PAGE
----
Santa Claus is an icon around the world and perhaps one of the longest folk tales still going, at least knowingly. In today’s age, there is definitely no shortage of tightened and heightened border security. Unfortnately if Santa played by the rules that the rest of world did, he would certainly have issues surrounding border clearance thus not being able to making children happy — his one sole purpose – so in light of this problem that has been troubling our borders for decades – the Canadian government has officially issued Santa Claus and company a passport.
Friday at an event held in Vaughan, Ontario, Immigrations minister Chris Alexander presented two passports in the name(s) of “Santa Claus” and “Mrs. Claus.” The event was not solely based around the two beloved Christmas heroes, it was instead a way to showcase the new and improved – extra secure – ePassports. At the event Alexander mentioned that the coveted North Pole was part of Canada, therefore Santa and his wife are citizens – along with their helpers. He continued saying how Santa and his wife are no strangers to excursions around the globe and were “thrilled” to receive their new ePassports “which are among the world’s most accepted and secure travel documents”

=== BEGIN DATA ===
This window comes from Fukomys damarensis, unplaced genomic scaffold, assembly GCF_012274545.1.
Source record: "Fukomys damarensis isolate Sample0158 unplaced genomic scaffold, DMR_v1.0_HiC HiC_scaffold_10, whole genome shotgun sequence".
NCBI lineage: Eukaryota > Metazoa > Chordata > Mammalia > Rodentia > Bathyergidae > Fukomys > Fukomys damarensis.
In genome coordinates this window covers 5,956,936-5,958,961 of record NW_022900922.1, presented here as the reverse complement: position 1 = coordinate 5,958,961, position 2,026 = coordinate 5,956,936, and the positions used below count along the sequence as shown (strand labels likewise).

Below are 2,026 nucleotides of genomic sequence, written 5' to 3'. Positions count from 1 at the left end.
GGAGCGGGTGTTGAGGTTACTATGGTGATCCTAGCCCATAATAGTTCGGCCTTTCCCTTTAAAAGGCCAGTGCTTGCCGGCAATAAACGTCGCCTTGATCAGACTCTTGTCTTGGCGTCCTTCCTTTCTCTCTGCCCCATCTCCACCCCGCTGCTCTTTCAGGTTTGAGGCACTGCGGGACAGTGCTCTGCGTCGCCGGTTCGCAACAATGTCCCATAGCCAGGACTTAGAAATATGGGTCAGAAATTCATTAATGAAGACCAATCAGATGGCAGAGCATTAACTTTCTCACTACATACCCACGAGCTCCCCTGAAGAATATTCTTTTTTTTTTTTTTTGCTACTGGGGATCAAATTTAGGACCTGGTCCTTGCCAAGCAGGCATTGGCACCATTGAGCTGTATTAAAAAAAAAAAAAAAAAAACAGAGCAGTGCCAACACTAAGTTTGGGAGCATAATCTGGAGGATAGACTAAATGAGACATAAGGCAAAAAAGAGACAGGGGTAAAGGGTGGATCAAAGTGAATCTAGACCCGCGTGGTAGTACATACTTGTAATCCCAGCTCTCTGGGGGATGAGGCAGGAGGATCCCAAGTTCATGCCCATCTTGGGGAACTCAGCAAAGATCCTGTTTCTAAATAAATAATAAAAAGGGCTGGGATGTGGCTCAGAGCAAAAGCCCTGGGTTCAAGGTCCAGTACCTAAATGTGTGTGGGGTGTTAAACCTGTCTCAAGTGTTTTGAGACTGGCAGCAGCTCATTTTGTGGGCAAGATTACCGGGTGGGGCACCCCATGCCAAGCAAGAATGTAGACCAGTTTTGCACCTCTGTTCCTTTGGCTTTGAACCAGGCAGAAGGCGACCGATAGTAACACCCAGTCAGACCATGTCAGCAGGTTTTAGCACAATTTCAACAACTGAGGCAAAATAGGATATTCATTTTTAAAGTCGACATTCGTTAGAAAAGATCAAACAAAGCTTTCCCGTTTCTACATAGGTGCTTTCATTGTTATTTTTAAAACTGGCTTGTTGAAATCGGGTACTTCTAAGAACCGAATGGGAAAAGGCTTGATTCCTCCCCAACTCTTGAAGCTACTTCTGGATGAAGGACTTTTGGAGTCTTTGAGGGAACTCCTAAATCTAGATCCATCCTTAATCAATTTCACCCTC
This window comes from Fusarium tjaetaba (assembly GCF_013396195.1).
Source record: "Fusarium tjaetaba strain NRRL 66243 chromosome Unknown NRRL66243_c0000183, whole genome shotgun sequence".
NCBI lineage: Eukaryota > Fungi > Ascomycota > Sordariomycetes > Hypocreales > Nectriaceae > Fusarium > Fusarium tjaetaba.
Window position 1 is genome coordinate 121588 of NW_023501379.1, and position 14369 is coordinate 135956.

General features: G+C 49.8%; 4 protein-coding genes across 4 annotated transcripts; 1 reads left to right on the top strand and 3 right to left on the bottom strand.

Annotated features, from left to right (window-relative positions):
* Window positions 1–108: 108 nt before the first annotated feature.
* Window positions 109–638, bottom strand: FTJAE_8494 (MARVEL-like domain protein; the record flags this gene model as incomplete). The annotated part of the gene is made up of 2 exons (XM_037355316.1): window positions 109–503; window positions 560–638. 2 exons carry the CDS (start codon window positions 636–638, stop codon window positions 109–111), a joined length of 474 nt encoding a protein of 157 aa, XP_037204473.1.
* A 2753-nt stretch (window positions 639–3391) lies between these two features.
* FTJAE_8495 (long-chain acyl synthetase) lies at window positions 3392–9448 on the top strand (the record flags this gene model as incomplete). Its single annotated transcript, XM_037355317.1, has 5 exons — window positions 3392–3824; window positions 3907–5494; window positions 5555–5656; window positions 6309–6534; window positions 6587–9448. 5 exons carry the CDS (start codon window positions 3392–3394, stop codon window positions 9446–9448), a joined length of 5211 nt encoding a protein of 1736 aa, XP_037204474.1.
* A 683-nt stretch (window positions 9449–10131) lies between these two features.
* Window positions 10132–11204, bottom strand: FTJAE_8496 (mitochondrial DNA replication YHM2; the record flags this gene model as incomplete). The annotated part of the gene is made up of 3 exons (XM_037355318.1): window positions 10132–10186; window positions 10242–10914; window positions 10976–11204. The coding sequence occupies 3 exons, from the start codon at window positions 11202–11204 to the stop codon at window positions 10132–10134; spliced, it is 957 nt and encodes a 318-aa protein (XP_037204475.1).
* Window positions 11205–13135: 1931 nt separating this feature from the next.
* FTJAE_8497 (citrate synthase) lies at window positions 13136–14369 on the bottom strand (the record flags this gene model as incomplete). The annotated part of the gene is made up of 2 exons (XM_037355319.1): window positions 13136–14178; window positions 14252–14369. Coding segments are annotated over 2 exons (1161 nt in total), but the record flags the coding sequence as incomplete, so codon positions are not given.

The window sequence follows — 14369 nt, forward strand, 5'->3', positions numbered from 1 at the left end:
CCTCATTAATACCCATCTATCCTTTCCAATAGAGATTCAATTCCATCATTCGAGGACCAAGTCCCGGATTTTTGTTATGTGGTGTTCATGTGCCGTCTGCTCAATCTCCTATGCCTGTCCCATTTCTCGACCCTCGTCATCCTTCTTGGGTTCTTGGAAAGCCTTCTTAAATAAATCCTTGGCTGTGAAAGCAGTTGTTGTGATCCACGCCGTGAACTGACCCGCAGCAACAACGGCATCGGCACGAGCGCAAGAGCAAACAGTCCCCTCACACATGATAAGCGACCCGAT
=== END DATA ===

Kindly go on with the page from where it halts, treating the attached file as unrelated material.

However an issue remains; Canada has yet to lay claim to the North Pole. A bit preemptive to issue Santa Claus and company a passport. If Russia wins the “bid” for that section of the Arctic will Santa have duel citizenship? This all comes in good timing after the Harper government is in the midst of drafting up a bid to win the rights to polar sea-floor assets. Believed that the Arctic regions hold in captive a quarter of the worlds energy resources.
Though said in jest; a secondary issue is presented – perhaps the most important – these ePassports are not and have never been secure. These so called “extra secure” ePassports were exploited before the Canadian Government even issued them. The RFID tag inside the ePassport were exploited back in 2008 by a guy named Van Beek. Van Beek figured out how to clone one in under an hour and supposedly went on to figure out how to make completely fake ones. Many citizens are saying that it was exploited 3 years ago; it should indeed have had a fix by now – but it has not. In an article dated from last year, it states that the problem is not solved and it is now even able to be cloned within 200 feet of proximity of said RFID cloner. Imagine for a minute; a guy building an RFID clone, putting it his pocket and sitting in a coffee shop or restaurant in an airport. Gold mine!
Seeing as Canada issued Santa Claus and company a passport, does this mean that he was illegally traveling the globe before said passports were issues? If so, was NORAD aiding and abetting – or perhaps an NSA program keeping tabs on Old St. Nick. Canadians are certainly happy that even the Canadian government, Harper specifically, can have some fun during Christmas time.
Editorial by Sebastian Barkovic